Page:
The crux: are these proof cards (exotic, expensive, different, amazing – but absolutely irrelevant to the question “do you have a complete set of 1960 Topps Baseball?”) or are they as Gelman forecast, “the greatest rarities of modern day baseball gum cards…seven of each were issued” (meaning if you don’t have them, your set is ultimately incomplete)? Clearly Gelman started this – maybe deliberately in hopes of getting readers to write in to ask if he had any of these 21 cards and then selling them, off the books. The confusion was then amplified by a production change which we now take for granted: since at least 1962 (and maybe as early as the later series of the 1960 cards, and with some exceptions in the late ‘80s) all of the proof cards and sheets that have fallen off the back of the proverbial Topps truck and into the hands of dealers and collectors, have had blank backs.
          The 1960 Cimoli, Hadley and Throneberry cards have fully printed backs.
          I have seen two Cimolis and two Hadleys as individual cards. They appear professionally cut and match the issued cards of the 1960 First Series in gloss and thickness and every other material measure. Topps Proofs began to become a very specialized collecting genre probably between the time Wholesale Cards started selling a stack of 100 1967 Roger Maris cards showing him with the Yankees instead of the Cardinals, and a decade later when the more secretive places of the hobby were flooded by all the 1977 unicorns like the Jerry Grote card and the Reggie Jackson/Orioles masterpiece. In 1985 an unbelievable hoard of 1962 Topps sheets –all sports, all blank-backed – literally fell out of a ceiling being remodeled in Connecticut (I was called in; I was between jobs and was given one baseball sheet for $200 as a thank you). And always the dividing line was clear: not all blank-backed cards were proofs, but all proofs were blank backed.
          But then evidence began to mount that sometime before 1962 everything Topps did to proof or check its cards before distribution was done in some complete fashion. Nearly all of the cards in the final series of 1957 Baseball turned up printed on bright white paper stock – fronts and backs. A 1959 high-numbered sheet appeared complete with the logo of the printer, Lord Baltimore Press. All the backs were printed. Some were without the late trade notations found on the issued cards; some had the notations but in different fonts; the backs were also didn’t have the white backs of the issued cards but the gray stock used on the earlier series.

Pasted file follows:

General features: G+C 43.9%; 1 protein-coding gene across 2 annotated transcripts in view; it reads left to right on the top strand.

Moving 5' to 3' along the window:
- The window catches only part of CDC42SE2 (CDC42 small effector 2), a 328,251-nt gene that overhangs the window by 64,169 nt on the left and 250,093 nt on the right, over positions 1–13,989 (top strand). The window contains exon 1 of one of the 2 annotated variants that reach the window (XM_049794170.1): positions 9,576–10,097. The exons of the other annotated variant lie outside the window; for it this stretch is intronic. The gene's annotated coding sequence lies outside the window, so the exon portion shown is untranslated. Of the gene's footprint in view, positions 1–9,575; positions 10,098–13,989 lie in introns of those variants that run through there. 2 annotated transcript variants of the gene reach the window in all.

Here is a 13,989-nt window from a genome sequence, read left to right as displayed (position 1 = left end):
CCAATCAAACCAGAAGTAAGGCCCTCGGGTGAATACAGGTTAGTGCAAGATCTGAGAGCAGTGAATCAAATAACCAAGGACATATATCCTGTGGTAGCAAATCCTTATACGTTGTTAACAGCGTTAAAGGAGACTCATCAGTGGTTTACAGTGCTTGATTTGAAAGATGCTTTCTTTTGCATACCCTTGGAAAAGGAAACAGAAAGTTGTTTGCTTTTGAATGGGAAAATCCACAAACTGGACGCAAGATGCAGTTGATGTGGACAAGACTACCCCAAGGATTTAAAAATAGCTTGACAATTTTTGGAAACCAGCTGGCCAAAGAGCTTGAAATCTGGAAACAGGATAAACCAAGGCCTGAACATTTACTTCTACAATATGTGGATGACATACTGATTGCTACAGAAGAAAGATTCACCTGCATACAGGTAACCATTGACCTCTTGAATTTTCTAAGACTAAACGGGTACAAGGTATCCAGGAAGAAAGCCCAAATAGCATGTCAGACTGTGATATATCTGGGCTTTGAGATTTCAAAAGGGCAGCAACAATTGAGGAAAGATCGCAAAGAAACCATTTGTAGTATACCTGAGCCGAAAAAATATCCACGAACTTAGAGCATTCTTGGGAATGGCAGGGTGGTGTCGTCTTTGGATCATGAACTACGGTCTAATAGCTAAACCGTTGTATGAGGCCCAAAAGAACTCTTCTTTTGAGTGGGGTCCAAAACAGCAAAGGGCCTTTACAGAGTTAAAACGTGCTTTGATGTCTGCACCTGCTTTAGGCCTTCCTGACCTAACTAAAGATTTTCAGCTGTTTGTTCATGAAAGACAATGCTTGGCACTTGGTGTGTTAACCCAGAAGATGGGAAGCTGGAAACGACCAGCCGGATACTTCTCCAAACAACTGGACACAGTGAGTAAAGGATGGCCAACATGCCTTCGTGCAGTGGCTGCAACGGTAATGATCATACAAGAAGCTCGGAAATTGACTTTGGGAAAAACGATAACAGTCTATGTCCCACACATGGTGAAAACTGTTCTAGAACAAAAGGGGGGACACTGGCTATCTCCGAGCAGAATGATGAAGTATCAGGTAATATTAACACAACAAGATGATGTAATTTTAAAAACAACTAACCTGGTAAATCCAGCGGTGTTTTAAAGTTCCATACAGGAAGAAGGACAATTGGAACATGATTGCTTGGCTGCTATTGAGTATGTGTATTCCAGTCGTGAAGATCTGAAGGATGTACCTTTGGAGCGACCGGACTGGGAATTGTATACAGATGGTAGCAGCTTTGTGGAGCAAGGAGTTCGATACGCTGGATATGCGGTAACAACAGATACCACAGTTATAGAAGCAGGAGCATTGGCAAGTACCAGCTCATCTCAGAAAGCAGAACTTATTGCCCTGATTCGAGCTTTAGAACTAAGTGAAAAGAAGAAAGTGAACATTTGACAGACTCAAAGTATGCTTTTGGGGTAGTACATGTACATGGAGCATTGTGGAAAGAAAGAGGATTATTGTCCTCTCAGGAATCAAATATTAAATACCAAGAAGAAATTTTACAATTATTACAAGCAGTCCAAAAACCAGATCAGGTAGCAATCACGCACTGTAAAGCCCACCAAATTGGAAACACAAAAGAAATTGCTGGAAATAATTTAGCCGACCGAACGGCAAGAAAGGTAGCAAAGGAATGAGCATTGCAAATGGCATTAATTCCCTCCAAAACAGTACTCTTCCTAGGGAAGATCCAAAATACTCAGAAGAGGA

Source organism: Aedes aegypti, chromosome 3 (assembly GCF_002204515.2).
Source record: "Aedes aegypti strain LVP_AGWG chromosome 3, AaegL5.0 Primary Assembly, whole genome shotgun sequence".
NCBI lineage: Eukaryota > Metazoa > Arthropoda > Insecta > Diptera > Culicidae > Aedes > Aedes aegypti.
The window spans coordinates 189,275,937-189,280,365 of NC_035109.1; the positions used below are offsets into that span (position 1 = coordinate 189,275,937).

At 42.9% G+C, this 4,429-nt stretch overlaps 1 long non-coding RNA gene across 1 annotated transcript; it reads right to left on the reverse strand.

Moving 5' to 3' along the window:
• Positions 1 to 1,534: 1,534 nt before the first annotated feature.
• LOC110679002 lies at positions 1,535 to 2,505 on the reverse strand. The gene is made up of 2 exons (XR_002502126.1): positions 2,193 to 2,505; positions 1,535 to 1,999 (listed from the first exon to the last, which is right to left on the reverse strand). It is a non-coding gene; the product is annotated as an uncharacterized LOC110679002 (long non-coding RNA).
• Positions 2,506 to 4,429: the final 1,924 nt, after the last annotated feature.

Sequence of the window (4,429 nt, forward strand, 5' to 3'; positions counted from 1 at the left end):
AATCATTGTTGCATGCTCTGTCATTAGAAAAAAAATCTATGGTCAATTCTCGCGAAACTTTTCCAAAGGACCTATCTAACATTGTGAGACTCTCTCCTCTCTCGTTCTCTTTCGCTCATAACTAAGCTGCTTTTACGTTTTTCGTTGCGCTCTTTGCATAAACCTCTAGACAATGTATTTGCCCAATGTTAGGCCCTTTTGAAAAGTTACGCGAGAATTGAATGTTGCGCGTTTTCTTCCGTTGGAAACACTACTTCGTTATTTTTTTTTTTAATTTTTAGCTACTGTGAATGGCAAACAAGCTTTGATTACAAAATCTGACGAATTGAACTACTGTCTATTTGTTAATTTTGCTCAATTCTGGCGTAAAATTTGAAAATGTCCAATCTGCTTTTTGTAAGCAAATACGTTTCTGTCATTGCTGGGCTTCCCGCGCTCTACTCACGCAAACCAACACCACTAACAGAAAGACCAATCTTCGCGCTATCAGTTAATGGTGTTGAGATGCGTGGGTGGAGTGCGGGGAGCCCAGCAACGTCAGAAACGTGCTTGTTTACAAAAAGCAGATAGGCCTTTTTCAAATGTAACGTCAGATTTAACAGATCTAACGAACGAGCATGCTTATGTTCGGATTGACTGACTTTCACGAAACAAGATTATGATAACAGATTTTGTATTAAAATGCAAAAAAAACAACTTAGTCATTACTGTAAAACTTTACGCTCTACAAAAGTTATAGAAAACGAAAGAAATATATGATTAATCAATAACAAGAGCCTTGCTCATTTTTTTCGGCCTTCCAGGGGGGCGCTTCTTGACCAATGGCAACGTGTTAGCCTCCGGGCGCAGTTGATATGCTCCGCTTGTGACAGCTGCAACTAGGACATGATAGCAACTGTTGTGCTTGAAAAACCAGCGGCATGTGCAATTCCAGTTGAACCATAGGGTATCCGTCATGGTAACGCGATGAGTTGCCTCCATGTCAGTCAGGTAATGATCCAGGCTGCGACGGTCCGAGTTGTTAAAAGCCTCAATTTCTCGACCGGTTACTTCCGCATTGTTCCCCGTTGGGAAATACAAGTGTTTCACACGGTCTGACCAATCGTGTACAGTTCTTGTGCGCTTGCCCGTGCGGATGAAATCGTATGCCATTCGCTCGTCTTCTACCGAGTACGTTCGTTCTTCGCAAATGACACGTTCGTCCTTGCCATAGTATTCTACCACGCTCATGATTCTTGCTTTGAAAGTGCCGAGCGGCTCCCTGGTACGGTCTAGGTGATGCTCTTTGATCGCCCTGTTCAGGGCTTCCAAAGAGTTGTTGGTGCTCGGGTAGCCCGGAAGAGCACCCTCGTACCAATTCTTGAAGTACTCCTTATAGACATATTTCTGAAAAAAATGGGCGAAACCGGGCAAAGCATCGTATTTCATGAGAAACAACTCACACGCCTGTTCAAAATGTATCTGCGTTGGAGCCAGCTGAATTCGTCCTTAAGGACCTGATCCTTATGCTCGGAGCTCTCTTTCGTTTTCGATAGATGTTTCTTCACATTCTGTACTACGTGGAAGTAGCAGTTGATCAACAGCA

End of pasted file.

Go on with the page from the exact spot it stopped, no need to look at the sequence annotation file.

Finally about a decade ago I was offered what proved to be the final evidence in the 1960 Topps Cimoli/Hadley/Throneberry conundrum: a proof sheet of half of the 1st Series, featuring 55 cards printed front and back. There’s no doubt that it’s a proof sheet: it has printer’s stars and bullseyes and the other hieroglyphics of the printers’ trade. And there, on the far right, in rows two and three, are the Throneberry and Hadley cards. The Throneberry confusion immediately vanished. Kent Hadley was traded from the Athletics to the Yankees. Somebody went to change, from Athletics to Yankees, the team name (success) and logo (fail; very big fail). The Yankee logo intended to supplant the A’s job on Hadley, Column Five, Row Three, instead was placed on Throneberry, Column Five, Row Two. This stumble created not one but two cards that will each set you back five figures.

        But it’s the rest of the sheet – not the epic Hadley/Throneberry error – that confirms these are proof cards. Four other fronts have minor variations (#2 Mejias, #9 Daley, #64 Fornieles all have the players’ names printed inside light blue boxes whereas they are only known on issued cards with names inside dark blue ones). And 18 of the 55 backs have further variations on the back. 1960 was the year Topps scrapped many player biographies on the backs of many of the cards, and instead went with bullet pointed game details and a big bold “Season Highlights” above them. On the back of the proof sheet, whether what’s below are the game notes or the traditional biography, all of the cards have the “Season Highlights” header. The sharp-eyed or design-oriented collectors were always troubled why the corresponding issued cards that have bios and not highlights had a big empty space on the back. The sheet explains why: the “Season Highlights” headers were simply removed.

          And that’s the proof that they’re all proofs.